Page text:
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If a filter has a unique ultrafilter extending it, then it is that ultrafilter (prove without $\sf{AC}$)

I am not certain if $\sf AC$ (or more conservatively, $\sf UF=$ there is an ultrafilter extending any given filter) is necessary to prove the following statement: For filters $F,G$ with $\bigcup ...
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$\aleph(X) < \aleph(\mathcal{P}(\mathcal{P}(\mathcal{P}(X))))$

Prove: $\aleph(X) < \aleph(\mathcal{P}(\mathcal{P}(\mathcal{P}(X))))$ With $W(X)=\{\langle A,R\rangle: A \in \mathcal{P} (X),R \in \mathcal{P}(X \times X)$ and $ R $ wellorders $ A \}$ And ...
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Zorn's Lemma and Injective Modules

In my study of injective modules over commutative rings, i noticed that Zorn's Lemma is often employed in the proofs. Here are three examples: 1) Baer's Criterion 2) the characterization of injective ...
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What does the Axiom of Choice have to do with right inversibility?

I have encountered an exercise that asks to prove that, these two statements are equivalent: every surjective function has a right inverse. Axiom of choice. Definition: Given a function $f$, we ...
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Canonical Vitali set

The axiom of choice implies that there is a subset $E$ of $\mathbb R$ that are Vitali sets : this means that $E$ is a transversal with respect to the additive subgroup $\mathbb Q$ of $\mathbb R$, ...
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Compact metric spaces is second countable and axiom of countable choice

Why we need axiom of countable choice to prove following theorem: every compact metric spaces is second countable? In which step it's "hidden"? Thank you for any help.
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Axiom of choice and vector space bases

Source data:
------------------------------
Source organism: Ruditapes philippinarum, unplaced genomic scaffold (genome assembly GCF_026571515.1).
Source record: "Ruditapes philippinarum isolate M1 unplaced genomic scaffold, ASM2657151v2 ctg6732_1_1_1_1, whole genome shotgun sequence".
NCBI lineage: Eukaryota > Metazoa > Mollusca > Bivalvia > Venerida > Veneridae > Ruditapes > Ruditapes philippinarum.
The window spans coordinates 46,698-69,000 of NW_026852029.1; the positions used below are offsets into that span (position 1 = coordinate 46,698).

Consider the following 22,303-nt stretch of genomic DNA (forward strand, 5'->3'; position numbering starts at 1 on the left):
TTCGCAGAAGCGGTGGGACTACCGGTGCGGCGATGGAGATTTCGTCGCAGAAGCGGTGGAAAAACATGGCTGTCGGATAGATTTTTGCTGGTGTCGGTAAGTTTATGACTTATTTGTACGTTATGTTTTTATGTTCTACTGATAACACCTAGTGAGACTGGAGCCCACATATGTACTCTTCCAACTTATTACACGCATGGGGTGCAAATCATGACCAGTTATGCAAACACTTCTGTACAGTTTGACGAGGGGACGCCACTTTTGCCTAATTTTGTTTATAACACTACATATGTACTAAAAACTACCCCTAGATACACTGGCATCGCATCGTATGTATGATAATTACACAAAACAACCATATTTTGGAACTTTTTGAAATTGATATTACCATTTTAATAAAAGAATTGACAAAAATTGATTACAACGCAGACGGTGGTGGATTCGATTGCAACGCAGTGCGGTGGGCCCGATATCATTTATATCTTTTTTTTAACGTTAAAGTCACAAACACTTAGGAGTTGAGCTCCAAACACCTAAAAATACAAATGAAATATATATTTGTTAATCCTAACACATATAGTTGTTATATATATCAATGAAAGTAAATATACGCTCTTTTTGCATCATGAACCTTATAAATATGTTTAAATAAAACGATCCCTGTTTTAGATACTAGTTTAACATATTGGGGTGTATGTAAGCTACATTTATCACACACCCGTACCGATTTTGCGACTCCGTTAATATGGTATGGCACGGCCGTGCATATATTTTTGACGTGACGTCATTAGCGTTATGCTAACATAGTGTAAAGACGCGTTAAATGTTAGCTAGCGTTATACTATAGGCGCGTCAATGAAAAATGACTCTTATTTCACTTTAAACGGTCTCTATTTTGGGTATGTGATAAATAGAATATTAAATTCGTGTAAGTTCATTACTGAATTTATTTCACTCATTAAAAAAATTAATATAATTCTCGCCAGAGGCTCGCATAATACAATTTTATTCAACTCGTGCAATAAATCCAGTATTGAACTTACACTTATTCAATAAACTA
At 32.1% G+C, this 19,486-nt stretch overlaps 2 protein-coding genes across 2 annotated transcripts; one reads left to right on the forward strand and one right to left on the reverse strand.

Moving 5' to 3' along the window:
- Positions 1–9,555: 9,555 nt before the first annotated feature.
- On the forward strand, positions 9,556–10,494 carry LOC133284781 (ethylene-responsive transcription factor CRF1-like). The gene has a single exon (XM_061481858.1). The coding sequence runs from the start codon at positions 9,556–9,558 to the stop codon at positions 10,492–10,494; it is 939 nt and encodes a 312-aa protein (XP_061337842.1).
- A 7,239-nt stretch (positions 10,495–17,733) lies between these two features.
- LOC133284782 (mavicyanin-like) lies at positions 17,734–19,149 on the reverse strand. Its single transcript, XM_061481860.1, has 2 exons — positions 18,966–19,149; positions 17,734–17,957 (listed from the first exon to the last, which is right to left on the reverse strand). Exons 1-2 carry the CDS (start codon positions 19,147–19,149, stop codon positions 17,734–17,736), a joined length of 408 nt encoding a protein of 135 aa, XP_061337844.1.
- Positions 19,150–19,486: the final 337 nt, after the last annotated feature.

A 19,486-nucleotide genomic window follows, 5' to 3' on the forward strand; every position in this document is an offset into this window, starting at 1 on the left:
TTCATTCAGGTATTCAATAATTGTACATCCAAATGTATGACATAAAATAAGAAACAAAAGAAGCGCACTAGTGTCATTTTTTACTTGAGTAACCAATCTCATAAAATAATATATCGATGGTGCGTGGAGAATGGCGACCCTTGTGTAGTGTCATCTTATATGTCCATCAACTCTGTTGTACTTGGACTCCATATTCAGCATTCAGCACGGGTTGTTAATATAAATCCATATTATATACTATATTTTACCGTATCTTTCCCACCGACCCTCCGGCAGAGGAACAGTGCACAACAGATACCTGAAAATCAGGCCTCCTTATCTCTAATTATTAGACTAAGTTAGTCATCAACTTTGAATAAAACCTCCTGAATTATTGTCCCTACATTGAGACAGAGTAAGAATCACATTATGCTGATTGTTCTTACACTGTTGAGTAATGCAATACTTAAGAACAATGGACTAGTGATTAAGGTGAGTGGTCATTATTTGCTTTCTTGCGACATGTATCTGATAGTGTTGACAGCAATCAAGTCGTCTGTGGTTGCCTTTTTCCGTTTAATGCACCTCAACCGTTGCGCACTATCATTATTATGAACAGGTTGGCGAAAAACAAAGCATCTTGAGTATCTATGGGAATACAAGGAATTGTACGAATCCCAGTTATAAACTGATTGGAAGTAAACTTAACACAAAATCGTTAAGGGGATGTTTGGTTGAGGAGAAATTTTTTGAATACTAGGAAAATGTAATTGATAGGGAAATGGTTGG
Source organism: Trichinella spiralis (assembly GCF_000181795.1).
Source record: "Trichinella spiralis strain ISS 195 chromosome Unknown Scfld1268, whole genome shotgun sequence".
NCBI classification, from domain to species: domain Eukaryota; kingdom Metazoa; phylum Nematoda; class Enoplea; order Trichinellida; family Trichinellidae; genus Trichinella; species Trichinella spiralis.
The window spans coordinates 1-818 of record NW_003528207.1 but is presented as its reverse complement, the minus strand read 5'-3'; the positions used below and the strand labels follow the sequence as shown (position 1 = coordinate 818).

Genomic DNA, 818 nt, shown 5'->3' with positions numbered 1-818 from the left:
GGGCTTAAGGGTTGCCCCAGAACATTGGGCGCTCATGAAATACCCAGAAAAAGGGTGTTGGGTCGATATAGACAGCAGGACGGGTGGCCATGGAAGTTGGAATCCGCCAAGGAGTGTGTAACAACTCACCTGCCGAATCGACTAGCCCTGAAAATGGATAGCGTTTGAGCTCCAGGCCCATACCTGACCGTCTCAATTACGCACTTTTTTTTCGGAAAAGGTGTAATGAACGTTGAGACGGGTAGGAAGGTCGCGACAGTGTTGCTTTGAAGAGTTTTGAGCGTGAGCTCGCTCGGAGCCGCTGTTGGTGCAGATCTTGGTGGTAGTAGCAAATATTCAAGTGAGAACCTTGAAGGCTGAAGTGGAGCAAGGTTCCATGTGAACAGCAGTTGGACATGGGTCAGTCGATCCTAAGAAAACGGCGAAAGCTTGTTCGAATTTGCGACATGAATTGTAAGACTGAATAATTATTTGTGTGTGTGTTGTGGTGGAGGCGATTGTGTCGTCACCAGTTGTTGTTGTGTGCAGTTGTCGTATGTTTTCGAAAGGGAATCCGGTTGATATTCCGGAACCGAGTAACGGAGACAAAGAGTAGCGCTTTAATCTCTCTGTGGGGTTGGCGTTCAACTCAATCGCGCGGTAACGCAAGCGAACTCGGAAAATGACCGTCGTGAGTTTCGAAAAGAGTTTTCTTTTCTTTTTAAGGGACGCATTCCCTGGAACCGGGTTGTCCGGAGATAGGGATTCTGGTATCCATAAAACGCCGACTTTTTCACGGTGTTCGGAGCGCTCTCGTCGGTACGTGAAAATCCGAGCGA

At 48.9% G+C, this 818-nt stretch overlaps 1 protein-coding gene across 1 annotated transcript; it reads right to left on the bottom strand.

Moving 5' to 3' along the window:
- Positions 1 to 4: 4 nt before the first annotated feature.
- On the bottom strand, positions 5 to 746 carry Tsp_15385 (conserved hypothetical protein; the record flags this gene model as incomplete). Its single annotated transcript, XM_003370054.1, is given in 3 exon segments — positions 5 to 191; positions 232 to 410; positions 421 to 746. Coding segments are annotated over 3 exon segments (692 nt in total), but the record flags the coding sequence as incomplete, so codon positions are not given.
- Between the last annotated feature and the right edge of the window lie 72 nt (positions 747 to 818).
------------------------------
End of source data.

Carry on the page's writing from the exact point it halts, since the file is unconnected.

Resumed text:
Is this: for every vector space $V$, if $B$ and $C$ are bases of $V$, then there is a bijection: $B\to C$ iff the axiom of choice holds true? Or, perhaps, if axiom of choice is replaced by ...
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Is there anything wrong with this use of the axiom of choice?

I have a proof of the following theorem: Let A be a finite set and X be a perfectly normal topological space, and let $\{(A,\succsim_x): x\in X\}$ be a family of binary relations on $A$ satisfying ...
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well ordering principle implies Zorn's Lemma

In here: Proving that well ordering principle implies Zorn's Lemma. I asked how to finish a proof of this statement. After a few helpful remarks, I think I have managed to finish it. What do you ...
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Proving that well ordering principle implies Zorn's Lemma.

I am trying to prove that well ordering principle implies Zorn's Lemma. I think that I'm close but don't quite know to make the last step of my proof. Here is what I wrote so far: Given that on every ...
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Can Tarski's circle squaring problem be solved with measurable sets and/or without the Axiom of Choice?

Tarski asked whether a disk can be decomposed into finitely many pieces which can be rearranged into a square (necessarily of the same area by the failure of the Banach-Tarski paradox in two ...
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Does the dualizing process on vector spaces necessarily terminate?

It's well-known (assuming the axiom of choice) that the inclusion $\ell^1 \subset (\ell^1)^{**}$ is proper as a simple corollary of the Hahn-Banach theorem. But is this the end of the dualizing ...
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Can $\mathbb{R}$ be written as an ascending union of proper additive subgroups?